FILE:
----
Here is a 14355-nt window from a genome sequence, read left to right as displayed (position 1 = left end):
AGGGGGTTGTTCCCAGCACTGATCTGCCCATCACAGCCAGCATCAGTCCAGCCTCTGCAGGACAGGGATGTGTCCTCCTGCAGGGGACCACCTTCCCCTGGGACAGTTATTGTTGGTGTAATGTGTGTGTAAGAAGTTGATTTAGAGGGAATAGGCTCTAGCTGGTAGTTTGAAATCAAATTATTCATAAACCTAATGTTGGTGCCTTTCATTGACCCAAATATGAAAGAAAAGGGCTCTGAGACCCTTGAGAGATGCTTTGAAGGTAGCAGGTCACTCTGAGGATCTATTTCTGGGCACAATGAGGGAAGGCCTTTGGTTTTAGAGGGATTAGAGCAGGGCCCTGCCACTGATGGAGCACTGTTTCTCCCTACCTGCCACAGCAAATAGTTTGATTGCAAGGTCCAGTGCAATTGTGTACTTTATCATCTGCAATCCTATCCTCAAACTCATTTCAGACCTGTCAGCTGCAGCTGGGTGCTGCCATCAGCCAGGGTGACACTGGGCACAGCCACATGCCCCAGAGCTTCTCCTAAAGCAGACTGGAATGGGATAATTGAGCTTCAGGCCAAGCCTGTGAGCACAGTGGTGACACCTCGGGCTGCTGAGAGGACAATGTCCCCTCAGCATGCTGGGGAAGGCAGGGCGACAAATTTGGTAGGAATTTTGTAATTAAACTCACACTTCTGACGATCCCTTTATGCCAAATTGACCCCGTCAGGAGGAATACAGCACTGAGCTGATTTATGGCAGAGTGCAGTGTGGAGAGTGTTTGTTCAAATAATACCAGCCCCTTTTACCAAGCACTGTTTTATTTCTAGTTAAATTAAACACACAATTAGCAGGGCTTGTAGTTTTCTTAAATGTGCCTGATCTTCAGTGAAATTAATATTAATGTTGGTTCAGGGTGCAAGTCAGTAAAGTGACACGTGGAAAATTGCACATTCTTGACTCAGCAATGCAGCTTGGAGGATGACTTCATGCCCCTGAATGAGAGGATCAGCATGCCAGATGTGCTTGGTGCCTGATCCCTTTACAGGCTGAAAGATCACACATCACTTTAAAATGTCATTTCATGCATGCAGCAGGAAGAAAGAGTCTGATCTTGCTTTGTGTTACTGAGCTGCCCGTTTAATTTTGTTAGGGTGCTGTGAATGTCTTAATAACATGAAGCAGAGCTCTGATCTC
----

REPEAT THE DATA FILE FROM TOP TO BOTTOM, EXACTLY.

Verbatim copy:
Here is a 14355-nt window from a genome sequence, read left to right as displayed (position 1 = left end):
AGGGGGTTGTTCCCAGCACTGATCTGCCCATCACAGCCAGCATCAGTCCAGCCTCTGCAGGACAGGGATGTGTCCTCCTGCAGGGGACCACCTTCCCCTGGGACAGTTATTGTTGGTGTAATGTGTGTGTAAGAAGTTGATTTAGAGGGAATAGGCTCTAGCTGGTAGTTTGAAATCAAATTATTCATAAACCTAATGTTGGTGCCTTTCATTGACCCAAATATGAAAGAAAAGGGCTCTGAGACCCTTGAGAGATGCTTTGAAGGTAGCAGGTCACTCTGAGGATCTATTTCTGGGCACAATGAGGGAAGGCCTTTGGTTTTAGAGGGATTAGAGCAGGGCCCTGCCACTGATGGAGCACTGTTTCTCCCTACCTGCCACAGCAAATAGTTTGATTGCAAGGTCCAGTGCAATTGTGTACTTTATCATCTGCAATCCTATCCTCAAACTCATTTCAGACCTGTCAGCTGCAGCTGGGTGCTGCCATCAGCCAGGGTGACACTGGGCACAGCCACATGCCCCAGAGCTTCTCCTAAAGCAGACTGGAATGGGATAATTGAGCTTCAGGCCAAGCCTGTGAGCACAGTGGTGACACCTCGGGCTGCTGAGAGGACAATGTCCCCTCAGCATGCTGGGGAAGGCAGGGCGACAAATTTGGTAGGAATTTTGTAATTAAACTCACACTTCTGACGATCCCTTTATGCCAAATTGACCCCGTCAGGAGGAATACAGCACTGAGCTGATTTATGGCAGAGTGCAGTGTGGAGAGTGTTTGTTCAAATAATACCAGCCCCTTTTACCAAGCACTGTTTTATTTCTAGTTAAATTAAACACACAATTAGCAGGGCTTGTAGTTTTCTTAAATGTGCCTGATCTTCAGTGAAATTAATATTAATGTTGGTTCAGGGTGCAAGTCAGTAAAGTGACACGTGGAAAATTGCACATTCTTGACTCAGCAATGCAGCTTGGAGGATGACTTCATGCCCCTGAATGAGAGGATCAGCATGCCAGATGTGCTTGGTGCCTGATCCCTTTACAGGCTGAAAGATCACACATCACTTTAAAATGTCATTTCATGCATGCAGCAGGAAGAAAGAGTCTGATCTTGCTTTGTGTTACTGAGCTGCCCGTTTAATTTTGTTAGGGTGCTGTGAATGTCTTAATAACATGAAGCAGAGCTCTGATCTC